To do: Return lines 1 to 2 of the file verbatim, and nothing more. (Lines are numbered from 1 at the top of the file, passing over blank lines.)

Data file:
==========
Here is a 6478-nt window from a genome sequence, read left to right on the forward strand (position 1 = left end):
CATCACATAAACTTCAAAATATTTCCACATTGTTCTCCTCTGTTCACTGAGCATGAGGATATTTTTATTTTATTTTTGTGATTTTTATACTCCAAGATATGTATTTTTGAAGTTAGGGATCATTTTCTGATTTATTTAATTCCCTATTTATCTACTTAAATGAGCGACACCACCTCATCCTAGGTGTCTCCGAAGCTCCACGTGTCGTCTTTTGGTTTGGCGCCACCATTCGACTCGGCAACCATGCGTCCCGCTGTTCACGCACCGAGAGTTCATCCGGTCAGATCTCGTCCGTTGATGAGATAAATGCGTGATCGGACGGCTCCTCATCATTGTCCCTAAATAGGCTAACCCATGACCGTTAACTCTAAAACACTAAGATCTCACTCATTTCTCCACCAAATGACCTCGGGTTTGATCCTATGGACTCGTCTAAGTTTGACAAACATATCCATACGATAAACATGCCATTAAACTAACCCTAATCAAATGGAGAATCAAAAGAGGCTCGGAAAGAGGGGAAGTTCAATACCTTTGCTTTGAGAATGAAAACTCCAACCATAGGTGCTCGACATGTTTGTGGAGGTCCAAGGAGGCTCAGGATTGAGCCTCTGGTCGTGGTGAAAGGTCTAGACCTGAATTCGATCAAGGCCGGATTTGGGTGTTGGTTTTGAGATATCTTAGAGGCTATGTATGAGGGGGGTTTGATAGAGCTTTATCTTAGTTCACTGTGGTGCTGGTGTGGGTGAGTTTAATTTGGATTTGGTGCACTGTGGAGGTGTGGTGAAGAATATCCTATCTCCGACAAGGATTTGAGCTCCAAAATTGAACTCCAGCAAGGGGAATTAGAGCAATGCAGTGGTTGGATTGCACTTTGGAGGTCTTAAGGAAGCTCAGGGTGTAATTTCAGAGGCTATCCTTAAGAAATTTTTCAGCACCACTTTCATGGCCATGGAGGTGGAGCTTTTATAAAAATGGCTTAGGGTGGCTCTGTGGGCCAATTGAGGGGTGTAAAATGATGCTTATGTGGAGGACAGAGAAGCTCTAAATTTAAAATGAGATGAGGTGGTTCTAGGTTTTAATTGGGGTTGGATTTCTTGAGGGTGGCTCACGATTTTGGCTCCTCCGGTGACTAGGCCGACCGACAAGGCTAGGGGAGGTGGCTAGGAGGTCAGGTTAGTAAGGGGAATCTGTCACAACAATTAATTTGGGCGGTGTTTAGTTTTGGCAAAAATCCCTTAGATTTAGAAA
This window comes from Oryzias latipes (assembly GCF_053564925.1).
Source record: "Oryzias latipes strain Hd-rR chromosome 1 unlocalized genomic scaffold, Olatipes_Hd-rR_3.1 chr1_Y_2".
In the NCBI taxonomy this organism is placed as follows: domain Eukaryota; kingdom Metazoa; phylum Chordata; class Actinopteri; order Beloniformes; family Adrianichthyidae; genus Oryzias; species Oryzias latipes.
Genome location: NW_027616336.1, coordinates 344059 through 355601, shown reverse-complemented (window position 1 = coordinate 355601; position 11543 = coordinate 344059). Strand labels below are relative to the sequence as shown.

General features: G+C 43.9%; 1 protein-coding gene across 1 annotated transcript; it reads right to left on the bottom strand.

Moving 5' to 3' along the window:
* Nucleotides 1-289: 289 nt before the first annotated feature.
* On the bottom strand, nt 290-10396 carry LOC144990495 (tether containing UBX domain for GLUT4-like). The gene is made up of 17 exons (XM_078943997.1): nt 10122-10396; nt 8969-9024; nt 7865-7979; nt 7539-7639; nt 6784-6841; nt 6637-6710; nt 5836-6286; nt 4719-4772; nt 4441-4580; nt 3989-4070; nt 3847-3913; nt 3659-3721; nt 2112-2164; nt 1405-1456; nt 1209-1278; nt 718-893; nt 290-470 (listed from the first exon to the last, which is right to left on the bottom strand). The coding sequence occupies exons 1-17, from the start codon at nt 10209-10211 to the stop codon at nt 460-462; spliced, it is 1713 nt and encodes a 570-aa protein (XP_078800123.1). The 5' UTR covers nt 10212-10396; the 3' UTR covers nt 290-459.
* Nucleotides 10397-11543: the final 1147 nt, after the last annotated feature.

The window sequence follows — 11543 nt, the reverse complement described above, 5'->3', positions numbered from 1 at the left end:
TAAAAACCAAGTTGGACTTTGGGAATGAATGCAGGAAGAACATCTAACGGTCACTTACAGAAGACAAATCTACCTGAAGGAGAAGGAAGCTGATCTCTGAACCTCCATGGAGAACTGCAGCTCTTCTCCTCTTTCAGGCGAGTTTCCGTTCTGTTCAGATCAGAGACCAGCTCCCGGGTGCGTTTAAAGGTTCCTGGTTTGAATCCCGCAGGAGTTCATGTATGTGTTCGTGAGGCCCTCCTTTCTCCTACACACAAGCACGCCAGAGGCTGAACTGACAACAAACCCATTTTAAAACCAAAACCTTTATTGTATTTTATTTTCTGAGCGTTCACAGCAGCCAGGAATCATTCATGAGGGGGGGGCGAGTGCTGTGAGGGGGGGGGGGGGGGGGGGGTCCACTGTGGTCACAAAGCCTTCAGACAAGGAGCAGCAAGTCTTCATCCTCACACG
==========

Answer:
Here is a 6478-nt window from a genome sequence, read left to right on the forward strand (position 1 = left end):
CATCACATAAACTTCAAAATATTTCCACATTGTTCTCCTCTGTTCACTGAGCATGAGGATATTTTTATTTTATTTTTGTGATTTTTATACTCCAAGATATGTATTTTTGAAGTTAGGGATCATTTTCTGATTTATTTAATTCCCTATTTATCTACTTAAATGAGCGACACCACCTCATCCTAGGTGTCTCCGAAGCTCCACGTGTCGTCTTTTGGTTTGGCGCCACCATTCGACTCGGCAACCATGCGTCCCGCTGTTCACGCACCGAGAGTTCATCCGGTCAGATCTCGTCCGTTGATGAGATAAATGCGTGATCGGACGGCTCCTCATCATTGTCCCTAAATAGGCTAACCCATGACCGTTAACTCTAAAACACTAAGATCTCACTCATTTCTCCACCAAATGACCTCGGGTTTGATCCTATGGACTCGTCTAAGTTTGACAAACATATCCATACGATAAACATGCCATTAAACTAACCCTAATCAAATGGAGAATCAAAAGAGGCTCGGAAAGAGGGGAAGTTCAATACCTTTGCTTTGAGAATGAAAACTCCAACCATAGGTGCTCGACATGTTTGTGGAGGTCCAAGGAGGCTCAGGATTGAGCCTCTGGTCGTGGTGAAAGGTCTAGACCTGAATTCGATCAAGGCCGGATTTGGGTGTTGGTTTTGAGATATCTTAGAGGCTATGTATGAGGGGGGTTTGATAGAGCTTTATCTTAGTTCACTGTGGTGCTGGTGTGGGTGAGTTTAATTTGGATTTGGTGCACTGTGGAGGTGTGGTGAAGAATATCCTATCTCCGACAAGGATTTGAGCTCCAAAATTGAACTCCAGCAAGGGGAATTAGAGCAATGCAGTGGTTGGATTGCACTTTGGAGGTCTTAAGGAAGCTCAGGGTGTAATTTCAGAGGCTATCCTTAAGAAATTTTTCAGCACCACTTTCATGGCCATGGAGGTGGAGCTTTTATAAAAATGGCTTAGGGTGGCTCTGTGGGCCAATTGAGGGGTGTAAAATGATGCTTATGTGGAGGACAGAGAAGCTCTAAATTTAAAATGAGATGAGGTGGTTCTAGGTTTTAATTGGGGTTGGATTTCTTGAGGGTGGCTCACGATTTTGGCTCCTCCGGTGACTAGGCCGACCGACAAGGCTAGGGGAGGTGGCTAGGAGGTCAGGTTAGTAAGGGGAATCTGTCACAACAATTAATTTGGGCGGTGTTTAGTTTTGGCAAAAATCCCTTAGATTTAGAAA